Further information: Homeric Question, Historicity of the Iliad, and Troy VII Portion of the legendary walls of Troy (VII), identified as the site of the Trojan War (ca. 1200 BC). Ancient Greek historians variously placed the Trojan War in the 12th, 13th, or 14th centuries BC: Eratosthenes to 1184 BC, Herodotus to 1250 BC, Duris of Samos to 1334 BC. Modern archaeologists associate Homeric Troy with archaeological Troy VII.  In the Iliad, the Achaeans set up their camp near the mouth of the River Scamander (presumably modern Karamenderes), where they had beached their ships.
The city of Troy itself stood on a hill, across the plain of Scamander, where the battles of the Trojan War took place. The site of the ancient city is some 5 km from the coast today, but the ancient mouths of Scamander, some 3,000 years ago, were about that distance inland, pouring into a large bay that formed a natural harbour that has since been filled with alluvial material. Recent geological findings have permitted the reconstruction of how the original Trojan coastline would have looked, and the results largely confirm the accuracy of the Homeric geography of Troy.  Amphitheatre of Troy
In November 2001, geologists John C. Kraft from the University of Delaware and John V. Luce from Trinity College, Dublin presented the results of investigations, begun in 1977, into the geology of the region. They compared the present geology with the landscapes and coastal features described in the Iliad and other classical sources, notably Strabo’s Geographia, and concluded that there is a regular consistency between the location of Schliemann’s Troy and other locations such as the Greek camp, the geological evidence, descriptions of the topography and accounts of the battle in the Iliad.
Further work by John Kraft and others was published in 2003.  Besides the Iliad, there are references to Troy in the other major work attributed to Homer, the Odyssey, as well as in other ancient Greek literature. The Homeric legend of Troy was elaborated by the Roman poet Virgil in his Aeneid. The Greeks and Romans took for a fact the historicity of the Trojan War and the identity of Homeric Troy with the site in Anatolia. Alexander the Great, for example, visited the site in 334 BC and made sacrifices at tombs there associated with the Homeric heroes Achilles and Patroclus.
After the 1995 find of a Luwian biconvex seal at Troy VII, there has been a heated discussion over the language that was spoken in Homeric Troy. Frank Starke of the University of Tubingen recently demonstrated that the name of Priam, king of Troy at the time of the Trojan War, is connected to the Luwian compound Priimuua, which means “exceptionally courageous”.  “The certainty is growing that Wilusa/Troy belonged to the greater Luwian-speaking community,” although it is not entirely clear whether Luwian was primarily the official language or in daily colloquial use.   Chronology in the search for Homeric Troy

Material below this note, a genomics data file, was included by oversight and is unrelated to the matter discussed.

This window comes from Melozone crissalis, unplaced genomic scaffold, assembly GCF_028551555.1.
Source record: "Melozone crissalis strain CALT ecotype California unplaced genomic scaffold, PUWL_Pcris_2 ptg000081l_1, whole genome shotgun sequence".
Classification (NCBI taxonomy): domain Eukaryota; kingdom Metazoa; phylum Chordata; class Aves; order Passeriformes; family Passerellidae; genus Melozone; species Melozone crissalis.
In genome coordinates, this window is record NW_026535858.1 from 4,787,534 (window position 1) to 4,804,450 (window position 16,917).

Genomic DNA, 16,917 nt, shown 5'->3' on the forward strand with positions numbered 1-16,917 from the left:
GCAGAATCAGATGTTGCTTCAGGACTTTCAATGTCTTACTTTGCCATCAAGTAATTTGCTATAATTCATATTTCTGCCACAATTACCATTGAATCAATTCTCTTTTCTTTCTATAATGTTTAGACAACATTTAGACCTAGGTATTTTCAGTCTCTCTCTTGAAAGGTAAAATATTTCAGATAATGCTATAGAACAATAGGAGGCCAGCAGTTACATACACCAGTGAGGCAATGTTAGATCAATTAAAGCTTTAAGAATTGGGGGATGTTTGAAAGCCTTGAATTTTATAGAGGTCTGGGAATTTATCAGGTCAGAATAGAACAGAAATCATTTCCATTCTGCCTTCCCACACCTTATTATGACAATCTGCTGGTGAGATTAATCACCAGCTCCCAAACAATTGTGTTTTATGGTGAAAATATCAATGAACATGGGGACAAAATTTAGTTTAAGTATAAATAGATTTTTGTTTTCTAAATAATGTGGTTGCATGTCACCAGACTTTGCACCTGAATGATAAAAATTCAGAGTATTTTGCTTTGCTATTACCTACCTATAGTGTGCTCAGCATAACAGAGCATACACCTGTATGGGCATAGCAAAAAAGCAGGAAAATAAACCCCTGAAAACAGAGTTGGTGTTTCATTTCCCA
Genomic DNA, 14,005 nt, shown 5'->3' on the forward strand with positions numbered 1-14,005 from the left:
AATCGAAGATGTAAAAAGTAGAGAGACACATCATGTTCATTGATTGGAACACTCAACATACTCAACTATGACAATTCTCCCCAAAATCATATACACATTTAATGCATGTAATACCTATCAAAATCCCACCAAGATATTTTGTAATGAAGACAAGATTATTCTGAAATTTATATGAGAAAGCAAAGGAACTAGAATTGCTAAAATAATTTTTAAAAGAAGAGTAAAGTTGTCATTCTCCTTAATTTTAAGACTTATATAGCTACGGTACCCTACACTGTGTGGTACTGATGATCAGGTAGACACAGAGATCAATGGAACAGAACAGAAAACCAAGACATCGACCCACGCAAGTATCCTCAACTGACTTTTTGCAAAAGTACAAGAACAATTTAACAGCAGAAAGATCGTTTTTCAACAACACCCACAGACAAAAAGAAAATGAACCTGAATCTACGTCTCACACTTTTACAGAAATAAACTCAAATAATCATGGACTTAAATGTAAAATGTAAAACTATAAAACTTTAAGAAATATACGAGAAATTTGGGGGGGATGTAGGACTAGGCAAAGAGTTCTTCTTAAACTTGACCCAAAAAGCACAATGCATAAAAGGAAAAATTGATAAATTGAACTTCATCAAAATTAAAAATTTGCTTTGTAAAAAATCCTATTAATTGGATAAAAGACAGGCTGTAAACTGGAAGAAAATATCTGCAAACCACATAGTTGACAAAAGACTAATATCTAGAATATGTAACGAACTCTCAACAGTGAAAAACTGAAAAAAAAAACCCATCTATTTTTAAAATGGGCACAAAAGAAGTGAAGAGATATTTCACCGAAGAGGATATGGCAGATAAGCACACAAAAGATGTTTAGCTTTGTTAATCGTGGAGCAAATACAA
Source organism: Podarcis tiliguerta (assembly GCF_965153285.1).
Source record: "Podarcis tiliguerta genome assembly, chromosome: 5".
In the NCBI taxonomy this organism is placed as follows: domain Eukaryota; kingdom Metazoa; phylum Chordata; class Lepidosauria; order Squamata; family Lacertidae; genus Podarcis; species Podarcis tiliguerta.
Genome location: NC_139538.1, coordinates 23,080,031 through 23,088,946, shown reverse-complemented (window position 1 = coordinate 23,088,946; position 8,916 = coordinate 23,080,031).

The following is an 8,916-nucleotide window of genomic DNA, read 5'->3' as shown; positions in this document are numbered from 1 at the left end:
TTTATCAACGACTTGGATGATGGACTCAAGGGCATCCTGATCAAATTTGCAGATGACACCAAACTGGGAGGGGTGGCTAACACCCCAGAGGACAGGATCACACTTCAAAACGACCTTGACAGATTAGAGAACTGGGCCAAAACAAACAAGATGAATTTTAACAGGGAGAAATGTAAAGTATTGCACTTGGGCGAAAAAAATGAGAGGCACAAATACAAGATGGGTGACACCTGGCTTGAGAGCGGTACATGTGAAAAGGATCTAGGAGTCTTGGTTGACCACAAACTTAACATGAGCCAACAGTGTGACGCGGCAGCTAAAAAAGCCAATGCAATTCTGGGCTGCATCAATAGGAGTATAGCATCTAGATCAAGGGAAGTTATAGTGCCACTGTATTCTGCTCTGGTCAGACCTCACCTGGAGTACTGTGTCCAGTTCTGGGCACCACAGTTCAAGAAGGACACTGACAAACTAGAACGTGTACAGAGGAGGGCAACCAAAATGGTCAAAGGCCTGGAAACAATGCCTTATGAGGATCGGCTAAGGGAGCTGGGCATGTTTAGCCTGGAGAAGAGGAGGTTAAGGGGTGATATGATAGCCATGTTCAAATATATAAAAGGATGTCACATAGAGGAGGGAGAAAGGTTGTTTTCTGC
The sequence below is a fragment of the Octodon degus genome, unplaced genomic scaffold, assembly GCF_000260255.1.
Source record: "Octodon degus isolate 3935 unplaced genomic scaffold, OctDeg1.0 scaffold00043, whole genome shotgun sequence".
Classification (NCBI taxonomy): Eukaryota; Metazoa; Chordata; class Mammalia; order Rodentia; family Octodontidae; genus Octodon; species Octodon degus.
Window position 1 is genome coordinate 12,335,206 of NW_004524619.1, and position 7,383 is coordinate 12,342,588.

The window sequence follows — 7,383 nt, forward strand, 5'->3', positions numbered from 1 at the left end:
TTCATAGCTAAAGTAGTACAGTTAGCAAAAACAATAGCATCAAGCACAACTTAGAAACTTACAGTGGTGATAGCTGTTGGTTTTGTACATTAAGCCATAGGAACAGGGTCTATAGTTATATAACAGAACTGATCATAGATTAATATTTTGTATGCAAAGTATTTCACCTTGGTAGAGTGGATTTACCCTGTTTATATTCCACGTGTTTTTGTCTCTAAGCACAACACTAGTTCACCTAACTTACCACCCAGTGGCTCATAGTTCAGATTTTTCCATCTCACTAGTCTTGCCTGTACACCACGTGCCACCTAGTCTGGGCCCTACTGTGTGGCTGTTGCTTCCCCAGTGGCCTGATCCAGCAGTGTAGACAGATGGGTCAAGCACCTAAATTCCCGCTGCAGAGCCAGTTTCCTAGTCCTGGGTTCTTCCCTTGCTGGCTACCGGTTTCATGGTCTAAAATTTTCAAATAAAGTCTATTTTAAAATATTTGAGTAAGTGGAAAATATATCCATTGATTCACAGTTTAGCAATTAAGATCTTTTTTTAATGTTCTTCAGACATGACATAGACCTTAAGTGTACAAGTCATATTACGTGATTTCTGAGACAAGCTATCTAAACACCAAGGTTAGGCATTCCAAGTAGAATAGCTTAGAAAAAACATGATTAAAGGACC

Initially, the layers of Troy VI and VII were overlooked entirely, because Schliemann favoured the burnt city of Troy II. It was not until the need to close Calvert’s Thousand Year Gap arose—from Dorpfeld’s discovery of the walls of Troy VI—that archaeology turned away from Schliemann’s Troy and began working towards finding Homeric Troy once more.   Calvert’s Thousand Year Gap Part of the city’s archaeological chronology occurred during what is called “Calvert’s Thousand Year Gap” (1800-800 BC), a period not accounted for by Schliemann’s archaeology and thus constituting a hole in the Trojan timeline.
In Homer’s description of the city, a section of one side of the wall is said to be weaker than the rest.  During his excavation of more than three hundred yards of the wall, Dorpfeld came across a section very closely resembling the Homeric description of the weaker section.  Dorpfeld was convinced he had found the walls of Homer’s city, and now he would excavate the city itself. Within the walls of this stratum (Troy VI), much Mycenaean pottery dating from LH III A and III B was uncovered, suggesting a relation between the Trojans and Mycenaeans.
The great tower along the walls seemed likely to be the “Great Tower of Ilios”.  The evidence seemed to indicate that Dorpfeld had stumbled upon Ilios, the city of Homer’s epics. Schliemann himself had conceded that Troy VI was more likely to be the Homeric city, but he never published anything stating so.  The only counter-argument, confirmed initially by Dorpfeld (who was as passionate as Schliemann about finding Troy), was that the city appeared to have been destroyed by an earthquake, not by men.  There was little doubt that this was the Troy that the Myce